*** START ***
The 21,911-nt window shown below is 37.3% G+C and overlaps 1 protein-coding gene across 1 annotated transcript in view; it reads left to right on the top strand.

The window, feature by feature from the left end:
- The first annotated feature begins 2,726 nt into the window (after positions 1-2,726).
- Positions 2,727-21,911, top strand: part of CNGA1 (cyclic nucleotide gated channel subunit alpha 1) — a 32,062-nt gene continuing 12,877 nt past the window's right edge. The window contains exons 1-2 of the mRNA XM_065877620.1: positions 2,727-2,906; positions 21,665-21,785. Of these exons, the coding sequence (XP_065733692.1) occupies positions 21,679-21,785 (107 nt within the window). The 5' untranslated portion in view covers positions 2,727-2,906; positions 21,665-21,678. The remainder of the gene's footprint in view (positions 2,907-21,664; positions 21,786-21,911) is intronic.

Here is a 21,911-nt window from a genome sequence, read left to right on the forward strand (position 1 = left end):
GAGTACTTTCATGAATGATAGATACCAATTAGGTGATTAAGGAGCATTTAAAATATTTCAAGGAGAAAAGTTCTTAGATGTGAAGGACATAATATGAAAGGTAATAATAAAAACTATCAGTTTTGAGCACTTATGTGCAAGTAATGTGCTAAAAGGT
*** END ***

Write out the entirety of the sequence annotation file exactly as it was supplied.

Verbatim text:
The 21,911-nt window shown below is 37.3% G+C and overlaps 1 protein-coding gene across 1 annotated transcript in view; it reads left to right on the top strand.

The window, feature by feature from the left end:
- The first annotated feature begins 2,726 nt into the window (after positions 1-2,726).
- Positions 2,727-21,911, top strand: part of CNGA1 (cyclic nucleotide gated channel subunit alpha 1) — a 32,062-nt gene continuing 12,877 nt past the window's right edge. The window contains exons 1-2 of the mRNA XM_065877620.1: positions 2,727-2,906; positions 21,665-21,785. Of these exons, the coding sequence (XP_065733692.1) occupies positions 21,679-21,785 (107 nt within the window). The 5' untranslated portion in view covers positions 2,727-2,906; positions 21,665-21,678. The remainder of the gene's footprint in view (positions 2,907-21,664; positions 21,786-21,911) is intronic.

Here is a 21,911-nt window from a genome sequence, read left to right on the forward strand (position 1 = left end):
GAGTACTTTCATGAATGATAGATACCAATTAGGTGATTAAGGAGCATTTAAAATATTTCAAGGAGAAAAGTTCTTAGATGTGAAGGACATAATATGAAAGGTAATAATAAAAACTATCAGTTTTGAGCACTTATGTGCAAGTAATGTGCTAAAAGGT